The narrative began to shift as he progressed in his illness. The love started to look like hard work. It looked like heartache as she tirelessly cared for him and made sure he stayed hydrated in the days where his mind told him he did not want food or water. It was watching her tuck covers tight around him and still making sure his pillows were fluffed during his final days in the hospital. It was the fear in my mother’s eyes when she realized that he would not be coming home from the hospital. The way she rubbed his hand and whispered I love you even though his eyes were closed, and it hurt too bad to stay any longer having to witness the fragility of life in front of me, and then he left this realm and all we had left was a missing piece of the puzzle that nobody, but Daddy could fill. Then the days kept rolling and we were at our first Christmas without him and being forced to go through the motions because that is what you do, since life is for the living and all that remains for us is the weight of the loss.
Grief is evidence that love once lived here. To truly experience love you must make peace with what love will lead to. You must put forth an effort to shower the people who mean the most to you with as much love as you can and look to your grief as a measurement of how deep that love ran. It took losing my father to truly be able to visualize what real love was, and how I want love to look in my relationship. The hurt is proof that we have the capacity within us to love beyond measure. We must give flowers to not only those who we love but also to those who have pushed our love to the limit when they left us.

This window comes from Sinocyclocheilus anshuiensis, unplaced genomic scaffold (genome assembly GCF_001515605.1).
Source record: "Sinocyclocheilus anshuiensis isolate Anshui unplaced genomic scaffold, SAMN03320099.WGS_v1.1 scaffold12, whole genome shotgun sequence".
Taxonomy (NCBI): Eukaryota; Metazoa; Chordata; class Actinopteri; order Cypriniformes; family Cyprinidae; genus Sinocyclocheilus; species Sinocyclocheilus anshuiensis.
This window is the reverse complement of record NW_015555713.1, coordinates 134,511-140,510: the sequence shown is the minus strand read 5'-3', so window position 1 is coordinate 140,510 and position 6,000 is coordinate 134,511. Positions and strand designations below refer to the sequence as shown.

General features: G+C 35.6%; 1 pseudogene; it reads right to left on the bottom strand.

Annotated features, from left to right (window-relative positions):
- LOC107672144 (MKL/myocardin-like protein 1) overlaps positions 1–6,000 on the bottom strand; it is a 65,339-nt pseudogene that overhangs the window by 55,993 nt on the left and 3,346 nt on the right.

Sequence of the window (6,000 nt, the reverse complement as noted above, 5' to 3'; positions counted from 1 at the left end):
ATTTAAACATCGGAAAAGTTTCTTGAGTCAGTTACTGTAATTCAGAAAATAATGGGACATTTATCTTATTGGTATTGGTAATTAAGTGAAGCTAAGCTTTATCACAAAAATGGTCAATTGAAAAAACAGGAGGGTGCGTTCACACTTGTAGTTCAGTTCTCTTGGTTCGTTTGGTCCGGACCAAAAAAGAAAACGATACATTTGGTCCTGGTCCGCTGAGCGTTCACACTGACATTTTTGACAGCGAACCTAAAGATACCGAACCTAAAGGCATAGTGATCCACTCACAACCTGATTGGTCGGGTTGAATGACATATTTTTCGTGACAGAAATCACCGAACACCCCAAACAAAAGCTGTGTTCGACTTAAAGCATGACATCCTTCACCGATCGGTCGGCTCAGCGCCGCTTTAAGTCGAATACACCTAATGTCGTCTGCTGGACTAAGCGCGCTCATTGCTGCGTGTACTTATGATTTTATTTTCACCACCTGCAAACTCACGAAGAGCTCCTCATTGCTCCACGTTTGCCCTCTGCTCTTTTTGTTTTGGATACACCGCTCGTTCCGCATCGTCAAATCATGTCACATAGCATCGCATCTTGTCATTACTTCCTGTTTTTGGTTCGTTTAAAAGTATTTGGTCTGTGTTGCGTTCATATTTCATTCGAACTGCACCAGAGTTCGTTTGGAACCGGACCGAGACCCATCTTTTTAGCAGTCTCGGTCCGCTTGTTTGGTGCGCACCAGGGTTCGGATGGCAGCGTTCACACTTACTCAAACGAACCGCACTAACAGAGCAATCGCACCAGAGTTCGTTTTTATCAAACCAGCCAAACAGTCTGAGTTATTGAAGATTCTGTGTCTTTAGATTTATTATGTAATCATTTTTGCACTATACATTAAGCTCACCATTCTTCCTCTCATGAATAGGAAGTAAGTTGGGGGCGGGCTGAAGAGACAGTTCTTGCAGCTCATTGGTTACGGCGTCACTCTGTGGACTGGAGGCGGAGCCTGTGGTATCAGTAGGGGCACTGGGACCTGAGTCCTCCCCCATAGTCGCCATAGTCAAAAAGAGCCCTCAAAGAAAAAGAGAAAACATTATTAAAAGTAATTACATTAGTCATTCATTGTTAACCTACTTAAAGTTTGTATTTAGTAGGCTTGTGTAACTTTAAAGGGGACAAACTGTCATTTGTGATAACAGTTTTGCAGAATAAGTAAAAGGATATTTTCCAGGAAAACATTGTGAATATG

Regard of what this time of the year looks like for you it is important that we acknowledge that love is and will be the basis for all that we do. Whether we celebrate Christmas, or Kwanza, or nothing at all love will still be there during the destruction, the pandemic, and the hurt we all experience. Grief is evidence that love once radiated in that space where you feel the void. This season I look forward to making memories with my person, while still finding room to mourn the love that no longer lives here in the physical form. It can be complicated but love and loss must co-exist. It is up to us to move forward with the love. It will all make sense in the end.
Fallon Hamilton, also known as F. Renee Hamilton, is an attorney, author, poet, and intentional writing workshop facilitator living in Houston, Texas. You can find her on Instagram at @notorious_fal or check out her website at www.freneehamilton.com.